The Connection Between Parenting and Arts & Media

reading with parents

We’re living in a world where anyone with a smartphone or tablet and an internet connection can easily access all sorts of data, information, and media, including children. When the pandemic stuck, it somehow cemented the internet’s importance to everyday life as almost everything took place online. Remote work and Zoom meetings became the new norm. Learning became virtual, too; primary, secondary, university, and even a 4-hour BDI (Basic Driver Improvement) course are online.

Along with the ease of accessibility that the internet has provided are a few setbacks, too. The information superhighway has been such a boon to users from all over the world because of all the information available to them. However, not everything you see on the internet is, at the very least, correct. There are a lot of inaccurate data, fake news, propaganda, and smut that people are exposed to daily, and unfortunately, children aren’t safe from it.

The Parent’s Responsibility

First and foremost, we want to be clear that parents are primarily responsible for their children. Okay, so we’re stating the obvious. But a premise has to be set because whenever it comes to media consumption, folks will bring up the argument that parents should closely monitor their children’s online activities.

Agreed.

Ideally, parents should be aware of how much and what type of media their children are consuming and exposed to and place certain safety protocols that will somehow restrict their access to unwanted content. Devices, apps, and streaming platforms have parental controls that can be set to prevent children from seeing inappropriate material and limit their time spent online.

However, parental settings on YouTube, Chrome, Netflix, and other media apps aren’t enough.

Arts & Media Is a Powerful Tool

Artists are gifted with creativity and the means to express themselves artistically. Art can be traced all the way back into ancient history. From primitive drawings found in caves to Egyptian hieroglyphs to Shakesperean theater to modern-day cinema, art has been a staple in mankind’s existence.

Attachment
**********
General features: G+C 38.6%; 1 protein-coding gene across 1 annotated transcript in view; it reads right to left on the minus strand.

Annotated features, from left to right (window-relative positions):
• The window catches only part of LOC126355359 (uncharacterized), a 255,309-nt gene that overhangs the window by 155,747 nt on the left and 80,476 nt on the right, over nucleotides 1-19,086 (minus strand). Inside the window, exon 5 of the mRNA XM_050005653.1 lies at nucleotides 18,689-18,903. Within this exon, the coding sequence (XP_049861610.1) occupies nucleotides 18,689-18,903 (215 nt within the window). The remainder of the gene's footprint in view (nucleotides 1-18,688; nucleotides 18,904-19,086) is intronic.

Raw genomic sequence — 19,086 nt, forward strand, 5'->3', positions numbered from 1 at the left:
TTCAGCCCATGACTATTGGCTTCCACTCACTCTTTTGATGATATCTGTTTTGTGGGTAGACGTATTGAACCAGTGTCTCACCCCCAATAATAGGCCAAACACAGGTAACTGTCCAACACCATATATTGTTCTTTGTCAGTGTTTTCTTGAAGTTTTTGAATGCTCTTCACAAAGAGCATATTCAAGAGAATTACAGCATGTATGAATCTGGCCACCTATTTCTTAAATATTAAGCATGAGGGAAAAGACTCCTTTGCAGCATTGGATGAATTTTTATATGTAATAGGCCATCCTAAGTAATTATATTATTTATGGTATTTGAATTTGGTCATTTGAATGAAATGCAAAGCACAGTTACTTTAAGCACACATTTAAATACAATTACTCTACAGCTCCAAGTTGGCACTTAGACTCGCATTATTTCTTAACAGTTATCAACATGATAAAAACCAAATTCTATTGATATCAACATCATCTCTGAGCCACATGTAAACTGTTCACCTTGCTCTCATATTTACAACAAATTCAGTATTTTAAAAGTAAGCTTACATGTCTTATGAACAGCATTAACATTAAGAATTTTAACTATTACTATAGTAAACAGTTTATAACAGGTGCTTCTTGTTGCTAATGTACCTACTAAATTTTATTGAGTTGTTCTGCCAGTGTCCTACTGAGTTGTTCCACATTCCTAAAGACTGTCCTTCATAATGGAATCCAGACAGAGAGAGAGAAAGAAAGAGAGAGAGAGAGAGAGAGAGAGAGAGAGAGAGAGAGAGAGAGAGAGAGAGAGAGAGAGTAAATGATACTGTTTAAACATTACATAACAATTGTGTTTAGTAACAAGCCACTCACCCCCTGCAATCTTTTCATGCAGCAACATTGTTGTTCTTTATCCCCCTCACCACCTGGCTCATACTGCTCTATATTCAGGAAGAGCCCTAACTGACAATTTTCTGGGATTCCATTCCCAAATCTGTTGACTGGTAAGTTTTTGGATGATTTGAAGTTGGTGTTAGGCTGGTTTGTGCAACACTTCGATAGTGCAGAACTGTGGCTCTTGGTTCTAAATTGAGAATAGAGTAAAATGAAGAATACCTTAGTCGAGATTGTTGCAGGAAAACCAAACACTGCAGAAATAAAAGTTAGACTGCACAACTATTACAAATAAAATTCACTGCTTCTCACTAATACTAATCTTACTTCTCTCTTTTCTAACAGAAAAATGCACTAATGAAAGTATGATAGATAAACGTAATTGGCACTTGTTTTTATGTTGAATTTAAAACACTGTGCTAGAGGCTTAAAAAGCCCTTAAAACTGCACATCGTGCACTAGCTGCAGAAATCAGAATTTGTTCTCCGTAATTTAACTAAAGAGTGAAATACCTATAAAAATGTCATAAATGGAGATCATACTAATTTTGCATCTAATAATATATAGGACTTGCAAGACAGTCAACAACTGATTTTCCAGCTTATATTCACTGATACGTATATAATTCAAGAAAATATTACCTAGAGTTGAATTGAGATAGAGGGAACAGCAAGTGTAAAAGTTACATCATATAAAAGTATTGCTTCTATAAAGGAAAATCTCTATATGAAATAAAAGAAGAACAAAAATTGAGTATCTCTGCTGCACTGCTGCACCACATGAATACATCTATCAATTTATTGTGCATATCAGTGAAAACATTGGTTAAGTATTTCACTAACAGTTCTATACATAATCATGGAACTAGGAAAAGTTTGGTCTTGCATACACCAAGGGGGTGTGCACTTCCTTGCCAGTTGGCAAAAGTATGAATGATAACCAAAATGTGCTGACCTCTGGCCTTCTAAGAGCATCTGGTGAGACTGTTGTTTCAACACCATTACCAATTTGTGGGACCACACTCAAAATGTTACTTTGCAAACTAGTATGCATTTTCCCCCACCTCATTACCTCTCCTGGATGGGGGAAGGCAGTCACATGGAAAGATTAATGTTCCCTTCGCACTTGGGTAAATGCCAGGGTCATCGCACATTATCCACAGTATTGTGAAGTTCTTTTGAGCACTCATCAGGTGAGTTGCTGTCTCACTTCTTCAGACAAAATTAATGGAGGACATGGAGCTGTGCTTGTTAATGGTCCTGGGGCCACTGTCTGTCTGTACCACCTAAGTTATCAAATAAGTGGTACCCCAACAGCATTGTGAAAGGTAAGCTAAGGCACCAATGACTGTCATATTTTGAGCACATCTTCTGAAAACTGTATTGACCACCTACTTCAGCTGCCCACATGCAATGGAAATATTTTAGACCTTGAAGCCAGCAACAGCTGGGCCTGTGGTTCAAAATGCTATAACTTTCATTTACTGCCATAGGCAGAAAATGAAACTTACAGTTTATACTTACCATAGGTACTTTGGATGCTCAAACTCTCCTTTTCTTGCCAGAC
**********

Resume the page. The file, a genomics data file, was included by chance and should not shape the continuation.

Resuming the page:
As men evolved and as societies progressed, the expressions of art have also changed. In many ways, given the past hundred years alone, there is a stark contrast between Hollywood in the 1920s to what we have today.

The technology and the expressions not only changed but even the values and the motivation behind the different artforms have taken a different turn. What once was considered taboo is now seen as empowerment. Take for instance the show-stealing performance from Cardi B and Megan Thee Stallion in the recently-held Grammy Awards.

The controversial number is called out by conservatives for crossing the boundaries making it unfit for public consumption. The liberals are applauding and cheering the women on as they performed an obscenely vulgar number to the hypersexually-charged track WAP. Cardi B has been called out for her hypocrisy in not allowing her own daughter to be exposed to her empowering song because of the song’s message.

Her protecting her daughter is considered a class act by her supporters but her apathy to other people’s children who have access to her songs on YouTube, TikTok, and other streaming platforms is excused as her hustle.

A lot of people claim that artists have the right to freedom of expression and speech, and yes, that is true. However, if all we’re concerned about is rights without considering the ramifications of our indulgences, then we have failed as a community.

Rights are very powerful motivators for people. And arts and media are very powerful tools to promote and fight for those rights. However, we must also understand that artists are given a greater platform of influence.

It is believed that the timidest person has an influence on about 10,000 in his or her lifetime. An artist’s influence goes beyond that number exponentially. Depending on who they are and what they do, an artist’s influence, whether positive or negative, can balloon up to billions in his or her lifetime. That’s not including the succeeding generations that can be exposed to their body of work.

Artists, creative people, and everyone involved in arts and media should have a clearer understanding that they exist not just to earn money but to make the world a more beautiful place.

It is their calling. That is their legacy.

We’re All in this Together

kid using a tablet

The argument that it is a parent’s responsibility to monitor their children’s online activity is true. However, it is only half right. A child’s growth and development are not dependent solely on a parent. As the old saying goes, it takes a village to raise a child.

We need the help of other people, directly and indirectly, to raise the next generation. Almost every parent knows this fact and understands it completely. We need the community to pitch in and help create an environment that is conducive to raising kids and empowering them to grow up to be morally-upright and socially-responsible human beings.

This is why child protection laws are in place; why we send our kids to school; why we get people as godparents to stand as second parents to our children; why public places are made childproof and child-friendly; why there is censorship in arts and media.

We need other people and other industries, including arts and media, to help raise our children.

With the kind of power artists wield, they should not just fight for their creative rights but should also take responsibility for all they do as creative people. With great power comes great responsibility. The moment we take one away from the other, we experience and suffer an imbalance in society.

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